According to a report handed down by a Cabinet committee, a lack of international copyright experts is hindering Japanese exports of television programs, movies, games, and animation (anime).
This snippet reportedly from Kyodo News indicates that the Strategic Council on Intellectual Property (I assume the new feed refers to this rather than the Intellectual Property Strategy Headquarters? Or are they one and the same?) indicates that Japan needs international copyright specialist in order to export anime.
Japan’s anime exports are already quite high, even if it is not comparable with manufacturing or consumer electronics in its ability to produce and distribute units en masse. But then, the economics of content production is rather different to that of plasma screens, the former relying more on demand-side economies of scale rather than scale economies from the supply-side.
I will be keeping a close watch on the results from the Council’s Content Research and Planning Working Group (my translation) given that very little of their activities or reporting makes it into English!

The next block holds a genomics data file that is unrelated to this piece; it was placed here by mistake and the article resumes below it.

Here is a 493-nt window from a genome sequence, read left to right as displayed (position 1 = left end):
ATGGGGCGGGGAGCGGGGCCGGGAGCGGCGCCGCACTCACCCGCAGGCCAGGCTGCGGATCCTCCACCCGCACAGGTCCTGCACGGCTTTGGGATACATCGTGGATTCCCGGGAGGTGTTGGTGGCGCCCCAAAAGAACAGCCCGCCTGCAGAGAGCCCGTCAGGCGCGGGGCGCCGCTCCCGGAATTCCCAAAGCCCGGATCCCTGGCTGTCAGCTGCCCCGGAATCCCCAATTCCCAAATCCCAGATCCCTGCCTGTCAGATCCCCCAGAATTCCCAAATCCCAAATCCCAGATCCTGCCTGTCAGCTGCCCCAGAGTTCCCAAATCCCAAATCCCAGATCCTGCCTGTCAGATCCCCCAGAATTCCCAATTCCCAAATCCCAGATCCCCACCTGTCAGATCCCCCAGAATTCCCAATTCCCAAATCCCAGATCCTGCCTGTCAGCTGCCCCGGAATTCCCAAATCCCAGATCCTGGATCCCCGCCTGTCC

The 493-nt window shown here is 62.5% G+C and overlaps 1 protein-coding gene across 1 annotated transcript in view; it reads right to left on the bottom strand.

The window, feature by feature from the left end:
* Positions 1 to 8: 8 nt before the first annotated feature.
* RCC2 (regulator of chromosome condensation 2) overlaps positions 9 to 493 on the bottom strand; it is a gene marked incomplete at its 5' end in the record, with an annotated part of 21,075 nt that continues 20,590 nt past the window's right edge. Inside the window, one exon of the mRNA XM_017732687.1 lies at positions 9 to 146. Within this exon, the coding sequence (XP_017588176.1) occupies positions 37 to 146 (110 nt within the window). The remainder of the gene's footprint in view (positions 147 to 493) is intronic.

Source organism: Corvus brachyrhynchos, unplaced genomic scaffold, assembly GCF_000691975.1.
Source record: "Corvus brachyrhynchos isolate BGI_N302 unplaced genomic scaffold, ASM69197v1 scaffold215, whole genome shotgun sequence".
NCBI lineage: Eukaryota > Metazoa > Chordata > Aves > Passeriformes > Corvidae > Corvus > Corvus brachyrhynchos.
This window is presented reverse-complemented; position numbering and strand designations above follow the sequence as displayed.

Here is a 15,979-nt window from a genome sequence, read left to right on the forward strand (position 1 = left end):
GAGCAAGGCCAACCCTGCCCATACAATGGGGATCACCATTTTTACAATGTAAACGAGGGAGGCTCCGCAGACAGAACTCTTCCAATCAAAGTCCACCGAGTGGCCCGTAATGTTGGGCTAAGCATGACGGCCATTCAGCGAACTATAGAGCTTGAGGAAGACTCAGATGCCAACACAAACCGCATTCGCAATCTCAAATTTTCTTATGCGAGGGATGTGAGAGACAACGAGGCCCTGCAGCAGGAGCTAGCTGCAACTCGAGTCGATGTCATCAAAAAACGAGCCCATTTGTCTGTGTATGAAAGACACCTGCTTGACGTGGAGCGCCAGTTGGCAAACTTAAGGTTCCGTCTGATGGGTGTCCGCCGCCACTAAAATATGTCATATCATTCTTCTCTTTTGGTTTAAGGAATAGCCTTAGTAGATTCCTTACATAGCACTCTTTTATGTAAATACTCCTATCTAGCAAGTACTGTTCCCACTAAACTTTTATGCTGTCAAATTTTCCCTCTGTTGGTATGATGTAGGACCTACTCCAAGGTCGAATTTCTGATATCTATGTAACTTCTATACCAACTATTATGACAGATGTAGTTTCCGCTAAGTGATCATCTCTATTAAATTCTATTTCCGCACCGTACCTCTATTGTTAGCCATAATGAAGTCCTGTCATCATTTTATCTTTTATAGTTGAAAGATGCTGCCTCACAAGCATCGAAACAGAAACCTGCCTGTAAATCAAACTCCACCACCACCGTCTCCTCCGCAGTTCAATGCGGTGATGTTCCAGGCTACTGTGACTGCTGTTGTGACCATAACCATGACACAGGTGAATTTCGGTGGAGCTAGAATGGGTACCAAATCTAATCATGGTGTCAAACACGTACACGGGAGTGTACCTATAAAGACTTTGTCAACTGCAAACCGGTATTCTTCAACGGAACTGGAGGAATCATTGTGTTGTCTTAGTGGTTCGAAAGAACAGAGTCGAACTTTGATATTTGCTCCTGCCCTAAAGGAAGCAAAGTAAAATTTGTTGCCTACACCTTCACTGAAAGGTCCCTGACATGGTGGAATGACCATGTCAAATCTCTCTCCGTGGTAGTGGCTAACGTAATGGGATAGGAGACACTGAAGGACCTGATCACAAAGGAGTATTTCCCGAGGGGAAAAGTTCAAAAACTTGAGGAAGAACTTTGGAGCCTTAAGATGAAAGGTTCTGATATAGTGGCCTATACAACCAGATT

Story from The Star.
According to the article, the music industry has got their strategy all wrong as far as the internet is concerned.
The Korean Ministry of Culture and Tourism has announced that 2007 will see it placing top priority on nurturing the fast-evolving content business and redefining “hallyu,” （韓流）or the Korean Wave.
According to the Korea Herald, the Culture Ministry and the Information Ministry have teamed up to set aside 19.2 billion won ($20.55 million) to develop “Digital Creature” technologies – referring to cultural products that are created through purely digital solutions.
The Korean Wave, which depends largely on pop culture led by trendy television dramas, movies and music, is facing growing challenges in Asia and elsewhere. Exports of Korean films are declining, and in some Asian countries, a so-called “anti-hallyu” sentiment is being detected.
Culture Minister Kim Myung-gon had this to say:
The ministry will focus on…preparing for sweeping changes that spark content- and imagination-oriented innovation, and globalizing the Korean Wave further while minimizing side effects.